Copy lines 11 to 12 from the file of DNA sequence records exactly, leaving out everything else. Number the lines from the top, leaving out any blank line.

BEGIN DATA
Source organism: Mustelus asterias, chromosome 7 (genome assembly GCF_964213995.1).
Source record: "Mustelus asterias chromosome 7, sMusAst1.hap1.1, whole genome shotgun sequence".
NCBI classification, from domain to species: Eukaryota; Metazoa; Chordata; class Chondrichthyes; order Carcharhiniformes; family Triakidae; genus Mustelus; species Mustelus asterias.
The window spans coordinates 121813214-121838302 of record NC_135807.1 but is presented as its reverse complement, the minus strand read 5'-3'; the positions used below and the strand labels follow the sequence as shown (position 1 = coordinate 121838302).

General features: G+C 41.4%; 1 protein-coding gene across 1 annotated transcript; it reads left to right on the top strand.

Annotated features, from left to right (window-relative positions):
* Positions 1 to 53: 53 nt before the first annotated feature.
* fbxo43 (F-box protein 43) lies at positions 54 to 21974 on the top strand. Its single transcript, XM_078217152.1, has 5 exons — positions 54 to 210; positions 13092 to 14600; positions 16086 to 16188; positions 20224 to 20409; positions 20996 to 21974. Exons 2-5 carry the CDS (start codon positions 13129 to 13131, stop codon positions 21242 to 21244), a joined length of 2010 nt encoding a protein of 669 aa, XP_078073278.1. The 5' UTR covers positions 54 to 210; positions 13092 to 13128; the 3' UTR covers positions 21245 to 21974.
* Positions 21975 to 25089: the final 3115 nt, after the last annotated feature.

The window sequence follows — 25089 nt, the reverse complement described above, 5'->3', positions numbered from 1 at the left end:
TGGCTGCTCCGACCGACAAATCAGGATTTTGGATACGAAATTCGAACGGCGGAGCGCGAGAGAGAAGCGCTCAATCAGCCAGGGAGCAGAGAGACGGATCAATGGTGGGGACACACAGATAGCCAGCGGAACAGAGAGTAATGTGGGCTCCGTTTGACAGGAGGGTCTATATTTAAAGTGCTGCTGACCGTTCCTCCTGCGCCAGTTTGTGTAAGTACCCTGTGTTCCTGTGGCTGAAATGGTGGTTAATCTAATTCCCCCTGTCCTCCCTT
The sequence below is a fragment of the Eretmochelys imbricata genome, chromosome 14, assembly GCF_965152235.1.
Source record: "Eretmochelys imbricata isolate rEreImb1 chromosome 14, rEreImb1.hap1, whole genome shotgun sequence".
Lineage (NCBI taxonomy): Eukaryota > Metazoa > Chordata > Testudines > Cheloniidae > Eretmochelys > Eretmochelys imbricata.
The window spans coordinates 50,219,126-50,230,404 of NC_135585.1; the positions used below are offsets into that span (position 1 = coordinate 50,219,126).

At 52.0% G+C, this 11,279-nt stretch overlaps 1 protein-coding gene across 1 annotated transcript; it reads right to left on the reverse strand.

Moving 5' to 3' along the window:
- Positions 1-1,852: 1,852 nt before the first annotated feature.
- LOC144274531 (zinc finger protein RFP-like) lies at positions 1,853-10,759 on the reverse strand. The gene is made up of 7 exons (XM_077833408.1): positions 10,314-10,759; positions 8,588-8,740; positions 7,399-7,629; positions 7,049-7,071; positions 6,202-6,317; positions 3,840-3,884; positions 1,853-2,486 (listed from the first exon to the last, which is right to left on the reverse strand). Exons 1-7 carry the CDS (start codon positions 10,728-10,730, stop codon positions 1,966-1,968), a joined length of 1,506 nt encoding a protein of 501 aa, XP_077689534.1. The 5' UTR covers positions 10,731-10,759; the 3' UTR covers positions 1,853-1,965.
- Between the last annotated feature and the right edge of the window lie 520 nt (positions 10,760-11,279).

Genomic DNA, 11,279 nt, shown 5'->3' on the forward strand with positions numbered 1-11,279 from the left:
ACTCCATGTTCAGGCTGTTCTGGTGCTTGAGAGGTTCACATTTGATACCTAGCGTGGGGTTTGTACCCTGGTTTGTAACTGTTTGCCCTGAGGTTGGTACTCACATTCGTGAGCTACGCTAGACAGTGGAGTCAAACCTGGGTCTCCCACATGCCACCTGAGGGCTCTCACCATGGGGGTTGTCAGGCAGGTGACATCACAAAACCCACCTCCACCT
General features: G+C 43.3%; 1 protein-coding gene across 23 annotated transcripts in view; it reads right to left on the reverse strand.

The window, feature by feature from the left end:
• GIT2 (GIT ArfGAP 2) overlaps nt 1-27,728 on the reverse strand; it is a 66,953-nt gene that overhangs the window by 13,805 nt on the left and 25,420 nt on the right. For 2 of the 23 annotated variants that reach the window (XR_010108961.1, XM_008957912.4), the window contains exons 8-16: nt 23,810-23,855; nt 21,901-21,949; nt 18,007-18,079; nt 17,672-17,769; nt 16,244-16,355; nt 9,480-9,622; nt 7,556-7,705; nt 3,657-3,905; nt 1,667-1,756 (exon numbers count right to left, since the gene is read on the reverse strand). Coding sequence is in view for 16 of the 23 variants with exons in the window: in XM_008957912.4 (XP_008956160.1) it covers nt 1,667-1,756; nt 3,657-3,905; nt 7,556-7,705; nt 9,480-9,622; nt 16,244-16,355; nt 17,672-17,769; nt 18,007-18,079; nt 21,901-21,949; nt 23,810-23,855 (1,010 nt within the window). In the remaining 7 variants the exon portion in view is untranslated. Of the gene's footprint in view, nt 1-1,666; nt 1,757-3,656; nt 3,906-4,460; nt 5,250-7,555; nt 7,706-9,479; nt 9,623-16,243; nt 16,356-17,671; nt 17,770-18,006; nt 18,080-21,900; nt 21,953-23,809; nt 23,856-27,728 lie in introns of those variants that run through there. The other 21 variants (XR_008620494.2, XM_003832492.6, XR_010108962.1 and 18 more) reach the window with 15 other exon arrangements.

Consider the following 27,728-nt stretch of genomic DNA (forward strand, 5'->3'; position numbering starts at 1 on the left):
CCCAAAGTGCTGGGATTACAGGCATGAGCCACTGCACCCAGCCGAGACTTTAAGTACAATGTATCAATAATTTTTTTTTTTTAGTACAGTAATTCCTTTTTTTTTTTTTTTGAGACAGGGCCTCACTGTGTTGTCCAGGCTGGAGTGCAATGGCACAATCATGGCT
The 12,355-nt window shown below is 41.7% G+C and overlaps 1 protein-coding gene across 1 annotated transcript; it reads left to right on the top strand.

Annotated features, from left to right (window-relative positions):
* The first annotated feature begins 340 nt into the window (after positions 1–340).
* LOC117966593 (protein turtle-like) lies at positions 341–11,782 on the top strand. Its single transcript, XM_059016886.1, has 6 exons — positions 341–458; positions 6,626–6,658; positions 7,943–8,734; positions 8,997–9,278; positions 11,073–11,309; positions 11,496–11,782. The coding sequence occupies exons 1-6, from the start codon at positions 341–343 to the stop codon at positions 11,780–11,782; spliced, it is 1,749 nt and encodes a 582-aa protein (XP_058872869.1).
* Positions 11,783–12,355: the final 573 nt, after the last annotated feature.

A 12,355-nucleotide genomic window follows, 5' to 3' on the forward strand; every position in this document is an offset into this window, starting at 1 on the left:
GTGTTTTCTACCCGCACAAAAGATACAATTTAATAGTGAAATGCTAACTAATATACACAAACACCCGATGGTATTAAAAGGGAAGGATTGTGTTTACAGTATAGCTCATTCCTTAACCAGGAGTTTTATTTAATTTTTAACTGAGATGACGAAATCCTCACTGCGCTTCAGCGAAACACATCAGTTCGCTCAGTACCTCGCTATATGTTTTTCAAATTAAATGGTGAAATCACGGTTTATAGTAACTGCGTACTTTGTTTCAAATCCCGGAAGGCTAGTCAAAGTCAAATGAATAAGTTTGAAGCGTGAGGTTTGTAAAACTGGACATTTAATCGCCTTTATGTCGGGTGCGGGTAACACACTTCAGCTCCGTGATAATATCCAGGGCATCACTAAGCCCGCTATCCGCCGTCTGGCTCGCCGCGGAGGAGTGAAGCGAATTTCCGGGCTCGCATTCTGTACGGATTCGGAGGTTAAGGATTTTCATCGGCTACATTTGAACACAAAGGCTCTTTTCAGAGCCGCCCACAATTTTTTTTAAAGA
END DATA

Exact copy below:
TGGCTGCTCCGACCGACAAATCAGGATTTTGGATACGAAATTCGAACGGCGGAGCGCGAGAGAGAAGCGCTCAATCAGCCAGGGAGCAGAGAGACGGATCAATGGTGGGGACACACAGATAGCCAGCGGAACAGAGAGTAATGTGGGCTCCGTTTGACAGGAGGGTCTATATTTAAAGTGCTGCTGACCGTTCCTCCTGCGCCAGTTTGTGTAAGTACCCTGTGTTCCTGTGGCTGAAATGGTGGTTAATCTAATTCCCCCTGTCCTCCCTT
The sequence below is a fragment of the Eretmochelys imbricata genome, chromosome 14, assembly GCF_965152235.1.